Next week is Natural Family Planning (NFP) Week 2022. Before social media feeds (especially Catholic-leaning ones) fill up with cool things about NFP, I want to highlight one really important aspect of NFP that is difficult for many:
Sometimes, for loss parents, NFP is the worst.
Until recently, many miscarriages probably occurred without parents knowing. Before easy, easy-to-access, at-home pregnancy tests, the process of “confirming” a pregnancy involved a bit of waiting or a medical provider (which in turn usually requires a bit of waiting). Often people did not know if they were pregnant until later on, as early miscarriages, especially those in the 4-8 week range, are be easy to miss without tools such as those at-home pregnancy tests.
Lots of people say that knowledge is power, but I don’t think that’s always true. Natural Family Planning gives many people a better sense of what is going on with their bodies, especially regarding hormonal health and fertility. But it can create a heavy burden for families in that it can help identify miscarriages that families may not have even realized occurred.
Sometimes, there is beauty in oblivion, a peace in never knowing the grief that could so easily be sitting within your heart.
We all have near misses with death every day that we don’t comprehend. And myriad miscarriages happen every day without anyone knowing or realizing. Parents continue their lives, having given the world an amazing gift without realizing it, having experienced an excruciating loss but not knowing and therefore not needing to grieve. I can’t help but occasionally stare at my chart from certain months and wonder, What if I just hadn’t charted that week, or those few weeks? What would life have looked like if this little one was known only to God?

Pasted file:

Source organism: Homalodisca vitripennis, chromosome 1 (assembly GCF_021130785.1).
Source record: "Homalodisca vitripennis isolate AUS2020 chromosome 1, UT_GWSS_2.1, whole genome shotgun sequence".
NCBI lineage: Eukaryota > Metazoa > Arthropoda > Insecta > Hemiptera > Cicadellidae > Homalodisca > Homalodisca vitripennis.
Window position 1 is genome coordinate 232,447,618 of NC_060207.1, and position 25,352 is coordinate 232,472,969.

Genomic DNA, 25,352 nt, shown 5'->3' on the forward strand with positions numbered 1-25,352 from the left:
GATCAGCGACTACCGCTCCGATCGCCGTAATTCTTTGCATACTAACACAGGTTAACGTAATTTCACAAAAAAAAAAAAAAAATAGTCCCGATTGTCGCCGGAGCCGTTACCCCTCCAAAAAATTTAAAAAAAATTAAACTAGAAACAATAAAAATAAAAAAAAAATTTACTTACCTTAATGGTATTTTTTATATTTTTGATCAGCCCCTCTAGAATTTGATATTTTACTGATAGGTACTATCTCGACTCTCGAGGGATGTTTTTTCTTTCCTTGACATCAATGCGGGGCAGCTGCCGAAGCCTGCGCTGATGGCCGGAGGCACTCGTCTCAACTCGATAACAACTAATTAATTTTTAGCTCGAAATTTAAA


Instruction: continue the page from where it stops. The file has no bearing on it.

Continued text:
It isn’t selfish to wish you never had the grief of knowing your child is dead. Rather, I think that desire reflects our innermost convictions that we were meant for more than death.
Loss parents, if you’re grateful for NFP letting you know that your child existed, even for the briefest time, I see you and I am grateful on your behalf for the gift of knowing and therefore of loving more uniquely.
Or, if you resent NFP for making you carry a grief that your ancestors probably would not have carried, I see you and I am sorry for the pain within that.
And if you’re both, I’m right there with you.
This NFP week, I’m planning to share two more NFP-related posts: one more about loss and one featuring a lighthearted and beautiful interview with an instructor I admire. Follow this blog, or join me on Instagram or Facebook, for updates.
This NFP Week, I’m planning to share two more NFP-related posts: one more about loss and one featuring a lighthearted and beautiful interview with an instructor I admire. Follow this blog, or join me on Instagram or Facebook, for updates.